Thursday, July 10, 2008

Veganism is not about exclusion

Veganism is not about exclusion, deprivation, and sacrifice. On the contrary, following a vegan diet is adventurous, fulfilling, and motivating. Knowing that we're consuming foods known to protect health and allow our bodies to function at their best is a powerful thing.

Probably the biggest misconception about vegan diets is that they are restrictive. While it's true that we shun flesh, dairy, and eggs, it is also true that we enjoy literally thousands of different plant foods eaten in different ways. The available combinations of colors, textures, and flavors of vegan foods are literally endless. Just pick up a vegan cookbook at your local bookstore or library!

A little creativity and imagination unleashes myriad possibilities for healthful vegan meals. Ethnic variation is, to me, the most exciting aspect of a vegan diet. In fact, I get far more variety in my diet now than when I was an omnivore. Everything from African stews to Indian curries to Thai noodle bowls to Chinese stir fries to Italian risottos to Ethiopian spreads to Mexican bean dishes to Middle Eastern delights (and on and on!) keep my tastebuds on their toes. Soups, salads, grain dishes, bean dishes, burritos, tacos, chilis, pasta dishes, dips, pizzas, casseroles, sandwiches, spreads, cereals, breads, loaves, sweets, burgers... all can be made vegan, healthful, and delicious.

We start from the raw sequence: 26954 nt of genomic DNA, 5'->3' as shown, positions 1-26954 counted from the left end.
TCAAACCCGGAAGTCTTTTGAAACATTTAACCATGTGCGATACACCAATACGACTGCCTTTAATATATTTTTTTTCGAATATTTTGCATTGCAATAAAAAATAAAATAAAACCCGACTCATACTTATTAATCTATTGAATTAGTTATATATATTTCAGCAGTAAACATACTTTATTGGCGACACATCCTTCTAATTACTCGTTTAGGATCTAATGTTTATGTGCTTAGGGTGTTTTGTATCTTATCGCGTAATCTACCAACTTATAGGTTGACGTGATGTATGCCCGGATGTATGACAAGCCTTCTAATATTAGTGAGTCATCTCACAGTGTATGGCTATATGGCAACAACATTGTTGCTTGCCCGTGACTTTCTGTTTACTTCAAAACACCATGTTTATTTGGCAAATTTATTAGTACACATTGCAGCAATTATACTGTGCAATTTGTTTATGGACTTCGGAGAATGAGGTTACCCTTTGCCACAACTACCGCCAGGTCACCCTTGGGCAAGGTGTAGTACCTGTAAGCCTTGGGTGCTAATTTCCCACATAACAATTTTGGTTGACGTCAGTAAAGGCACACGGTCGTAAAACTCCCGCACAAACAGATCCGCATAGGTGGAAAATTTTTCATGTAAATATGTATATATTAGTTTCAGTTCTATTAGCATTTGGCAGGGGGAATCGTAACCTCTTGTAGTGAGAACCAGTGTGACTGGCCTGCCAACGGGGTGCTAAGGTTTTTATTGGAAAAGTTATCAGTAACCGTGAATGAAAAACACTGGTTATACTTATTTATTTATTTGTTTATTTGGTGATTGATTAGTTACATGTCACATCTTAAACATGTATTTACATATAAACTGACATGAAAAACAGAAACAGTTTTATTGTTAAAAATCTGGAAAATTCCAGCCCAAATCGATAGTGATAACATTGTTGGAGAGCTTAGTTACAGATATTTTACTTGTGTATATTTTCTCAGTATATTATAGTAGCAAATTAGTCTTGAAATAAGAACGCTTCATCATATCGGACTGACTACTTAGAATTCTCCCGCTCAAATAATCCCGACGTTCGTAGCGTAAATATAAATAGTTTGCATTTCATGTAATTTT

Vegans celebrate their health with good food, not mourn what they might be missing. We don't feel deprived: we feel empowered!

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